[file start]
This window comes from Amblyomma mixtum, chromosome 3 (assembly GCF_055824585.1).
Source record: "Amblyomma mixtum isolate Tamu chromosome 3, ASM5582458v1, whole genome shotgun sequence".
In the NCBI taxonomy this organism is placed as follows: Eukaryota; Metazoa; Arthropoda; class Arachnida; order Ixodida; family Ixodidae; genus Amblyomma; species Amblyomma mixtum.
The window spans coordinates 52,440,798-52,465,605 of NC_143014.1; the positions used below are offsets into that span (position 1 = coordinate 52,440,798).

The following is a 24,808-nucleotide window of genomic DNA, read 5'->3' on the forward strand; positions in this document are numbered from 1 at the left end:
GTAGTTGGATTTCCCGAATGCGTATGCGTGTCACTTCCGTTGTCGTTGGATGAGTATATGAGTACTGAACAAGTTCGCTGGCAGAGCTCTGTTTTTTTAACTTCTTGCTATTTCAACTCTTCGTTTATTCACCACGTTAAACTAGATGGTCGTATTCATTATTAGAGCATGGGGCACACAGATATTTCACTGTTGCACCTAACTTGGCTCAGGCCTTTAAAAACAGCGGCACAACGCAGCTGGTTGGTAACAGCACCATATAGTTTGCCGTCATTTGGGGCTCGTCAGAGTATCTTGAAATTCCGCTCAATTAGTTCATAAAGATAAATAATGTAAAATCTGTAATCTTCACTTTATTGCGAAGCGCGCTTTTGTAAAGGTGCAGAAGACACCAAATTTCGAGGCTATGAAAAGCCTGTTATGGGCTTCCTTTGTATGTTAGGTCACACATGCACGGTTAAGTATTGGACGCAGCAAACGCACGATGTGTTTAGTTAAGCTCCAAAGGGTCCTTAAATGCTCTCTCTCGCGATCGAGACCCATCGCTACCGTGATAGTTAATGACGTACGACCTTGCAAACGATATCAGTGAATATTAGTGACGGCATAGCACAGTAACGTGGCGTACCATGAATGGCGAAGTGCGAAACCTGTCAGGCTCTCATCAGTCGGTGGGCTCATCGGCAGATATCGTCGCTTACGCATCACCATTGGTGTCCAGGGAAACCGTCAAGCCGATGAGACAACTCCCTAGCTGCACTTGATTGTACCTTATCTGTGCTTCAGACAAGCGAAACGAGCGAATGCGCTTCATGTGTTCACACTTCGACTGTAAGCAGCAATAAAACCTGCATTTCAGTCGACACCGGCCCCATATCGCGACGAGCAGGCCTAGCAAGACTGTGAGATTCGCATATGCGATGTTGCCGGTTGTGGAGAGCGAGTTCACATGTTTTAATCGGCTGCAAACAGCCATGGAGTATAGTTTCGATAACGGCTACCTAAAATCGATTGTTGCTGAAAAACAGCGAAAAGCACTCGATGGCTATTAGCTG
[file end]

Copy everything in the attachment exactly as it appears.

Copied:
This window comes from Amblyomma mixtum, chromosome 3 (assembly GCF_055824585.1).
Source record: "Amblyomma mixtum isolate Tamu chromosome 3, ASM5582458v1, whole genome shotgun sequence".
In the NCBI taxonomy this organism is placed as follows: Eukaryota; Metazoa; Arthropoda; class Arachnida; order Ixodida; family Ixodidae; genus Amblyomma; species Amblyomma mixtum.
The window spans coordinates 52,440,798-52,465,605 of NC_143014.1; the positions used below are offsets into that span (position 1 = coordinate 52,440,798).

The following is a 24,808-nucleotide window of genomic DNA, read 5'->3' on the forward strand; positions in this document are numbered from 1 at the left end:
GTAGTTGGATTTCCCGAATGCGTATGCGTGTCACTTCCGTTGTCGTTGGATGAGTATATGAGTACTGAACAAGTTCGCTGGCAGAGCTCTGTTTTTTTAACTTCTTGCTATTTCAACTCTTCGTTTATTCACCACGTTAAACTAGATGGTCGTATTCATTATTAGAGCATGGGGCACACAGATATTTCACTGTTGCACCTAACTTGGCTCAGGCCTTTAAAAACAGCGGCACAACGCAGCTGGTTGGTAACAGCACCATATAGTTTGCCGTCATTTGGGGCTCGTCAGAGTATCTTGAAATTCCGCTCAATTAGTTCATAAAGATAAATAATGTAAAATCTGTAATCTTCACTTTATTGCGAAGCGCGCTTTTGTAAAGGTGCAGAAGACACCAAATTTCGAGGCTATGAAAAGCCTGTTATGGGCTTCCTTTGTATGTTAGGTCACACATGCACGGTTAAGTATTGGACGCAGCAAACGCACGATGTGTTTAGTTAAGCTCCAAAGGGTCCTTAAATGCTCTCTCTCGCGATCGAGACCCATCGCTACCGTGATAGTTAATGACGTACGACCTTGCAAACGATATCAGTGAATATTAGTGACGGCATAGCACAGTAACGTGGCGTACCATGAATGGCGAAGTGCGAAACCTGTCAGGCTCTCATCAGTCGGTGGGCTCATCGGCAGATATCGTCGCTTACGCATCACCATTGGTGTCCAGGGAAACCGTCAAGCCGATGAGACAACTCCCTAGCTGCACTTGATTGTACCTTATCTGTGCTTCAGACAAGCGAAACGAGCGAATGCGCTTCATGTGTTCACACTTCGACTGTAAGCAGCAATAAAACCTGCATTTCAGTCGACACCGGCCCCATATCGCGACGAGCAGGCCTAGCAAGACTGTGAGATTCGCATATGCGATGTTGCCGGTTGTGGAGAGCGAGTTCACATGTTTTAATCGGCTGCAAACAGCCATGGAGTATAGTTTCGATAACGGCTACCTAAAATCGATTGTTGCTGAAAAACAGCGAAAAGCACTCGATGGCTATTAGCTG